The National Capital Authority’s (NCA) upgrade of the Captain Cook Memorial Jet has encountered more problems, following pump failures and refurbishments over the last few months.

Recent inspections of the jet have found the high voltage (HV) cabling that connects the underground pump-station to the ActewAGL substation at Regatta Point HV cables are encased in bonded asbestos.

The Captain Cook Memorial Jet is a large water jet attraction at Canberra’s Lake Burley Griffin.

Over recent months, the two pumps that power the Jet have been refurbished and re-installed, and associated cabling and switchboards have been replaced.

The hydraulic components of the pump have also been tested and an upgrade of ventilation and air-conditioning within the substation is currently nearing completion.

NCA Chief Executive, Malcolm Snow, stated that the NCA has been undertaking a comprehensive assessment of works required to repair and upgrade the Jet.

“We have encountered several obstacles as a result of these investigations. One of which is that the substation transformer the HV cables connect to is an out-dated design, meaning it cannot be physically disconnected or reconnected without significant modification to the transformer,” Mr Snow said.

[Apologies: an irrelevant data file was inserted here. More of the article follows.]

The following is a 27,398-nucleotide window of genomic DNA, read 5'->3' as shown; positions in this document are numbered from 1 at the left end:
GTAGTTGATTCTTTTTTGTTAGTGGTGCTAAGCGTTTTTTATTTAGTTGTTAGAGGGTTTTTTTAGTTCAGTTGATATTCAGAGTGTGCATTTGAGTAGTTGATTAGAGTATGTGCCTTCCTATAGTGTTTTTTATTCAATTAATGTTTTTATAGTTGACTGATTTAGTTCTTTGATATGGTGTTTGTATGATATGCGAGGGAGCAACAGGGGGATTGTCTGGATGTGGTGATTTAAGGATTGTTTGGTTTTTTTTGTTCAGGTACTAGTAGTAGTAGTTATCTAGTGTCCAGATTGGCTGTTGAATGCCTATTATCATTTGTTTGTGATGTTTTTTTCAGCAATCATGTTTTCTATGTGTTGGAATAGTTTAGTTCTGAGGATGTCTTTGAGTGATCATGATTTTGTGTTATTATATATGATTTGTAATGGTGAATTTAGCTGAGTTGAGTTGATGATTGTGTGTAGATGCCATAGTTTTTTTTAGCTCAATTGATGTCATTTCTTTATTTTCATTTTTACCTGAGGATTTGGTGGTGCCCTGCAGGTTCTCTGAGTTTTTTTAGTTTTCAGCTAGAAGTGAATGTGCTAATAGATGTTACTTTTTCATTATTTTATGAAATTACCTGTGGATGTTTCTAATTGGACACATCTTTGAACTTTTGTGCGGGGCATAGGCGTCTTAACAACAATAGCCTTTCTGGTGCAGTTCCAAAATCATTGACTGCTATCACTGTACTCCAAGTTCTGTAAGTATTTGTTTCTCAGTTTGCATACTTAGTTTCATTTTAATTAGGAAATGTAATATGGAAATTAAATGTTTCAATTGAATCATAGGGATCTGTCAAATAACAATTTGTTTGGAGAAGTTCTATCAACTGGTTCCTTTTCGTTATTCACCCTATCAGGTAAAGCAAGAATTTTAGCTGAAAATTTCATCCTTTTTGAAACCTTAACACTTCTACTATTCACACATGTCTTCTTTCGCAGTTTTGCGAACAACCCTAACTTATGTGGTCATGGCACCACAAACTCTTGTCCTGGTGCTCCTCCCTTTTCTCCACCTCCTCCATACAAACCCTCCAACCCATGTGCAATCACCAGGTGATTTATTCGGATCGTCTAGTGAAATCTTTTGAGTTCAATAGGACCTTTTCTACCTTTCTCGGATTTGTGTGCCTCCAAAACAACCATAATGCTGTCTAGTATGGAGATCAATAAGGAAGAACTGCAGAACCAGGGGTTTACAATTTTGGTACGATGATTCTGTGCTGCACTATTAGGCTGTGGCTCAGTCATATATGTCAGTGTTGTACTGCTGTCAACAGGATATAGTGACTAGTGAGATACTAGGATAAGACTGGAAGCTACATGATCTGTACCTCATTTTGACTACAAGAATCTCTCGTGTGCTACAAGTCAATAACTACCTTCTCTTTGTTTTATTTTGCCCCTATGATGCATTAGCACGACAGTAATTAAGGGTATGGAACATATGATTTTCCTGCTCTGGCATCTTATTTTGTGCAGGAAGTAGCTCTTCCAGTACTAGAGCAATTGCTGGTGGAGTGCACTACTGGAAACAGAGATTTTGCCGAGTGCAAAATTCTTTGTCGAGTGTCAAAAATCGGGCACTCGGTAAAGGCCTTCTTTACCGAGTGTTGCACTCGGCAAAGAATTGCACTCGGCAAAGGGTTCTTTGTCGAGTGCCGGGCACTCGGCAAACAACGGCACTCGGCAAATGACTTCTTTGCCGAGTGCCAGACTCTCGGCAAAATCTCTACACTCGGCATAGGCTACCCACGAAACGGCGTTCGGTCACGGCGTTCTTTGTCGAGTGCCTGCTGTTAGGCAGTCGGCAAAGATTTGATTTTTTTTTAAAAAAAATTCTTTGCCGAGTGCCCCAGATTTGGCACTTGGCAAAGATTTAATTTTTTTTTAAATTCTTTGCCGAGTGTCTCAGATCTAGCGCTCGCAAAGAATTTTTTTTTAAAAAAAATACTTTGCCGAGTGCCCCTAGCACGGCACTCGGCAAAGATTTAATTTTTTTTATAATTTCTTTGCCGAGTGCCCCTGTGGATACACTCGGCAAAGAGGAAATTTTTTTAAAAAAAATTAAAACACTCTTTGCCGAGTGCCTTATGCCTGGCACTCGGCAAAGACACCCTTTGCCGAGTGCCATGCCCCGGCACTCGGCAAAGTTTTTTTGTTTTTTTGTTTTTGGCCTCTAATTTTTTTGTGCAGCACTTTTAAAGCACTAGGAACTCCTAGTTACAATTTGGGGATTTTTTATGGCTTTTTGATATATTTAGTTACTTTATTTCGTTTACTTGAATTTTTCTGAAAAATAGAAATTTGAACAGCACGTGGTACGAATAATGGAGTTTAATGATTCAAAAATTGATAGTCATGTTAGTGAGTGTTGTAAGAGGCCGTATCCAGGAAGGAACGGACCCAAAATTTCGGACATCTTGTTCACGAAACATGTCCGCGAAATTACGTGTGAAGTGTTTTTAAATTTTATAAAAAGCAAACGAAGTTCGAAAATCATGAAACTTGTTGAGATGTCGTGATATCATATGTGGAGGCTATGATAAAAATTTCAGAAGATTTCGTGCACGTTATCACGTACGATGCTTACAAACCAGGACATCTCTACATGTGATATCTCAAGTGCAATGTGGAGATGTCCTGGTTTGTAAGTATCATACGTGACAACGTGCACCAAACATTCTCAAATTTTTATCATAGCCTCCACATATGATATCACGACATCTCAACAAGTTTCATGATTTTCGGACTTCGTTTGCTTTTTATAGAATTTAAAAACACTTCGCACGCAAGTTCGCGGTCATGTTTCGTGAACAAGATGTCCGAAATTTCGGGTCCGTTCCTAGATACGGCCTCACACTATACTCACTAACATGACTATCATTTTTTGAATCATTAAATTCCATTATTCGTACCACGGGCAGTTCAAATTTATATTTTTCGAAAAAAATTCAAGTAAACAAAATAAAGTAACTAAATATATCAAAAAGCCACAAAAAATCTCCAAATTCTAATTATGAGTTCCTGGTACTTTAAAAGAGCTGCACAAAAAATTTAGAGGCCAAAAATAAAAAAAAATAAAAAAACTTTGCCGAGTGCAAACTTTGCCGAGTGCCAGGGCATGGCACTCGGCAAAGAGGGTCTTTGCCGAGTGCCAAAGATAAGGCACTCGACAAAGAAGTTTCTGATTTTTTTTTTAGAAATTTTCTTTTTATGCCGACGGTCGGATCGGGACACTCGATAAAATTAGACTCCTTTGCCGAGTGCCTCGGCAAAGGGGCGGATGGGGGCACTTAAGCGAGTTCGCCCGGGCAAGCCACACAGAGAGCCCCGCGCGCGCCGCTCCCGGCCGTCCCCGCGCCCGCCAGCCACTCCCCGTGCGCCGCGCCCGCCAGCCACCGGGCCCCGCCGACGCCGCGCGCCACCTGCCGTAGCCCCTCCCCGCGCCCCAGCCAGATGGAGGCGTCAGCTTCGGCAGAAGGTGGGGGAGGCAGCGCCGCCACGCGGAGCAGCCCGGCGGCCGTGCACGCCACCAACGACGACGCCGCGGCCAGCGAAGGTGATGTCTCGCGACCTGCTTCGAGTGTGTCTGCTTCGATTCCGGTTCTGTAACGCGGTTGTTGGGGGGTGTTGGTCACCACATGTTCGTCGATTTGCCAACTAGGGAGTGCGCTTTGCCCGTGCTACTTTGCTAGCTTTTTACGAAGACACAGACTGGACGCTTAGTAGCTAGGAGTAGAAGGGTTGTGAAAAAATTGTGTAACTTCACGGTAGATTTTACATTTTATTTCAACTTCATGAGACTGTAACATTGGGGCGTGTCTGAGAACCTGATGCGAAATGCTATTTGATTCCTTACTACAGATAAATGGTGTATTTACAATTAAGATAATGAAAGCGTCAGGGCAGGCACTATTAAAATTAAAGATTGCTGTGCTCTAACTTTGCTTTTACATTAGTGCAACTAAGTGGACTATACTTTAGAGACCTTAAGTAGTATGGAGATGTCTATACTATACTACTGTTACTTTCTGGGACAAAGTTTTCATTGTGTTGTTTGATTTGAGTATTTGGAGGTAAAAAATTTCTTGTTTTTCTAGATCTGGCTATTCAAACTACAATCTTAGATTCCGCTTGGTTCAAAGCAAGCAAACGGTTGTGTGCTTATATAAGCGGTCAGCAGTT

“As a result, the transformer will need to be redesigned to be compatible and meet current electrical safety standards.”

The inspections also found that the HV cables are encased in bonded asbestos. The bonded asbestos is contained safely within a conduit, deep underground and undisturbed.

The NCA are awaiting advice from specialists on asbestos management and until then, there will be minimal work onsite until the new design for works is finalised, costed and programmed.

“Following these investigative works, we now have a greater appreciation and understanding of the requirements needed to ensure the Jet operates in accordance with current standards,” Mr Snow said.

“The scope of works has considerably increased but the community can be assured that the NCA are working closely with our contractors, consultants and ActewAGL on the challenges pertaining to the transformer, HV cabling and asbestos to get the Jet working as soon as possible.”

The NAC has also announced new design works relating to the repair and upgrade of the jet in order to address issues raised from the investigations.

It is anticipated that the Jet will be operational again in the second half of 2016.

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